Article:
With the fog of what just happened, who did it, and what’s coming next still on everyone’s minds, the HR department and a few coworkers told me to simply make the announcement over the phone — that my team would understand under the circumstances. But I was stubbornly determined to take personal responsibility for my decision, no matter how ugly it had to be. I owed them that much. So once air travel resumed, I caught the next flight I could get into Boston that following weekend.It was one of the most white-knuckled flights I’ve ever taken. Not because of any turbulence, but because everyone on that plane could not get the television images of 9/11 — and the thought of further hijacking attempts — out of their heads. Everyone was on edge, suspiciously sizing up all of their fellow passengers. You got the sense that if anybody even attempted something that looked like a false move, that person would be forcefully subdued and probably beaten to death by a plane full of anxious passengers mentally prepared to fight or die.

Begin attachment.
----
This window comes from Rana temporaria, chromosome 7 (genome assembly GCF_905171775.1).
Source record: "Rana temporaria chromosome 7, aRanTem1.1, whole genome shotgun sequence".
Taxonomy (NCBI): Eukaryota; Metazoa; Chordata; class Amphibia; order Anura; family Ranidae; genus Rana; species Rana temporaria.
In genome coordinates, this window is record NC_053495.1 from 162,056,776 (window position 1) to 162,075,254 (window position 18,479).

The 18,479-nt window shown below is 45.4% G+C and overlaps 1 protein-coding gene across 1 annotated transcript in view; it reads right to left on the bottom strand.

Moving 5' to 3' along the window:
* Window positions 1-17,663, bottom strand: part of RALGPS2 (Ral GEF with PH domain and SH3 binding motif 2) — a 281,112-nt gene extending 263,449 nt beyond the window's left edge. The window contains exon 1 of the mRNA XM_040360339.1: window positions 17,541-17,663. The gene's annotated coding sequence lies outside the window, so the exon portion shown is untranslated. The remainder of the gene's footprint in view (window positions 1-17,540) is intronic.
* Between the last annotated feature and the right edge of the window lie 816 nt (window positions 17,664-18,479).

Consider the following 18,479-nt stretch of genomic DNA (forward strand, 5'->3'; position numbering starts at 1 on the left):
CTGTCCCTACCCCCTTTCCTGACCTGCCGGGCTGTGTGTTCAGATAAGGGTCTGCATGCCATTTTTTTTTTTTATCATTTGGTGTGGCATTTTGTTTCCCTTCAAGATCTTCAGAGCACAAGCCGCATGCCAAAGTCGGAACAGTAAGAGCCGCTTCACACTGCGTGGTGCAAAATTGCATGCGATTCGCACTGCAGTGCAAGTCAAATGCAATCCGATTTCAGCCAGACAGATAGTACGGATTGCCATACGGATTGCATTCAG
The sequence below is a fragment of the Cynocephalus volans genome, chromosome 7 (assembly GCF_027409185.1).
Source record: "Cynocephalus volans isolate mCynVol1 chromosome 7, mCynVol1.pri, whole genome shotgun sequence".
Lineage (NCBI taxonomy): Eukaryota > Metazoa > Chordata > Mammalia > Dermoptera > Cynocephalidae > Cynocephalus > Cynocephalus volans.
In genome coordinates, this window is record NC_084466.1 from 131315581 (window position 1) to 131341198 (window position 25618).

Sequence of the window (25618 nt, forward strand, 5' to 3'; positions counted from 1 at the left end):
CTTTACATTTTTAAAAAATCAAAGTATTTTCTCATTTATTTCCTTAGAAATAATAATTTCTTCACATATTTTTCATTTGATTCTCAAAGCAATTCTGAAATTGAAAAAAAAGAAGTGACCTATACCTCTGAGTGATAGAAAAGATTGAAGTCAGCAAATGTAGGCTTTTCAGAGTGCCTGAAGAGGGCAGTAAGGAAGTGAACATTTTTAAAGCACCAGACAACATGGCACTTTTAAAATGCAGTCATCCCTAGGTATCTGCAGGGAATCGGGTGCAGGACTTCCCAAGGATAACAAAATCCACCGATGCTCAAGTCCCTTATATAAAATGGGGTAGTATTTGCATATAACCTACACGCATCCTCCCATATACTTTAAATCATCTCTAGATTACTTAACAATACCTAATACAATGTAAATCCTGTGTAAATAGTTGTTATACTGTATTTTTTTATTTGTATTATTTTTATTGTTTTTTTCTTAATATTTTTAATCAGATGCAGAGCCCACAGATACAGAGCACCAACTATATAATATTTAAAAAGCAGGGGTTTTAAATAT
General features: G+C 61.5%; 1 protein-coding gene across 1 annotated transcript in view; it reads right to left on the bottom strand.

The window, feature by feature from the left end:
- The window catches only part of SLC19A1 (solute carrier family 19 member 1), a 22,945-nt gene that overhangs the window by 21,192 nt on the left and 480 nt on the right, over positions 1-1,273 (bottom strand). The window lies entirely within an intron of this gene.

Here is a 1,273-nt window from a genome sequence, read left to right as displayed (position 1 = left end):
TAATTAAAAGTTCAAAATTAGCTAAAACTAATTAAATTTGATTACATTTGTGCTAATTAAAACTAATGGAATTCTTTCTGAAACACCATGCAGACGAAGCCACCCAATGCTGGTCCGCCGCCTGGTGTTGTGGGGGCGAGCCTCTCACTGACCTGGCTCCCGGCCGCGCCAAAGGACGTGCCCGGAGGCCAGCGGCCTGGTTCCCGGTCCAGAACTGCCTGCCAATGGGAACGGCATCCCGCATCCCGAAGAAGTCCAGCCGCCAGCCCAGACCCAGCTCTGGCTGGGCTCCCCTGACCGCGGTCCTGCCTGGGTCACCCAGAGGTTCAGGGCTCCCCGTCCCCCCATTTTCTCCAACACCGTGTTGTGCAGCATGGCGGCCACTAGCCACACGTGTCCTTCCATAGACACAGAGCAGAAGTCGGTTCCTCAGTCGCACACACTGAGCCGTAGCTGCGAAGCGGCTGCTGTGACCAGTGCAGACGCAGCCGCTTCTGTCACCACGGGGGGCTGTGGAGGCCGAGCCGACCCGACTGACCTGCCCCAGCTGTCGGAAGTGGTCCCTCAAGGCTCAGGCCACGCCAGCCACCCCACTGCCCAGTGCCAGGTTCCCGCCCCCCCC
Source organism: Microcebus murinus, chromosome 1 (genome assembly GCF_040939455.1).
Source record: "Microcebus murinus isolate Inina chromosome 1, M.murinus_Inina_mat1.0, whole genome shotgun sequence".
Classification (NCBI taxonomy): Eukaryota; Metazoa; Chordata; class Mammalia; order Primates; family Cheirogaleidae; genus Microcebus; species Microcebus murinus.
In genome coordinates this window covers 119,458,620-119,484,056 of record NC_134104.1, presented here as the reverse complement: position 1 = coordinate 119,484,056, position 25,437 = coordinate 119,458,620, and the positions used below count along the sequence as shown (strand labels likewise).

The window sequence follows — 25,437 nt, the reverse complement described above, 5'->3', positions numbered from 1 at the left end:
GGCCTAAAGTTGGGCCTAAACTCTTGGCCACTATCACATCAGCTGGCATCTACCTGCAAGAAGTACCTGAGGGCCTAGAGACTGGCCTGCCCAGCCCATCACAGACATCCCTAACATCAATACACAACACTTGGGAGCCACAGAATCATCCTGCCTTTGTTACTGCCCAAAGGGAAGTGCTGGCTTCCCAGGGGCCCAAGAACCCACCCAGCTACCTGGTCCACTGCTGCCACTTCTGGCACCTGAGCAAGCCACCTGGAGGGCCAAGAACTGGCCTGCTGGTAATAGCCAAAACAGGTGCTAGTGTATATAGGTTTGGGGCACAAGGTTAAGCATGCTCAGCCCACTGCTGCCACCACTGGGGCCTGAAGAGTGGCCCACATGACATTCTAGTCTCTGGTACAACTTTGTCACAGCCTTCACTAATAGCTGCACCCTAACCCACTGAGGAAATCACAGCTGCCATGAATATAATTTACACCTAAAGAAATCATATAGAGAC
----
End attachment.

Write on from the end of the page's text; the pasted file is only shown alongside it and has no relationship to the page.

I had flown into Boston Logan multiple times before, but never like this. The airport was a ghost town, largely abandoned of people and planes with a skeleton crew left running things. The taxi driver who picked me up was desperate for a fare, as he told me that, “Boston Logan is still an active crime scene.” The two flights that struck the World Trade Center towers both departed from Boston, from gate areas I was eerily all too familiar with from previous travels.
I was fortunate that a few people on my newly-laid-off staff thanked me for giving them the news in person. But I did not again return to Boston until last week.
April 11, 2013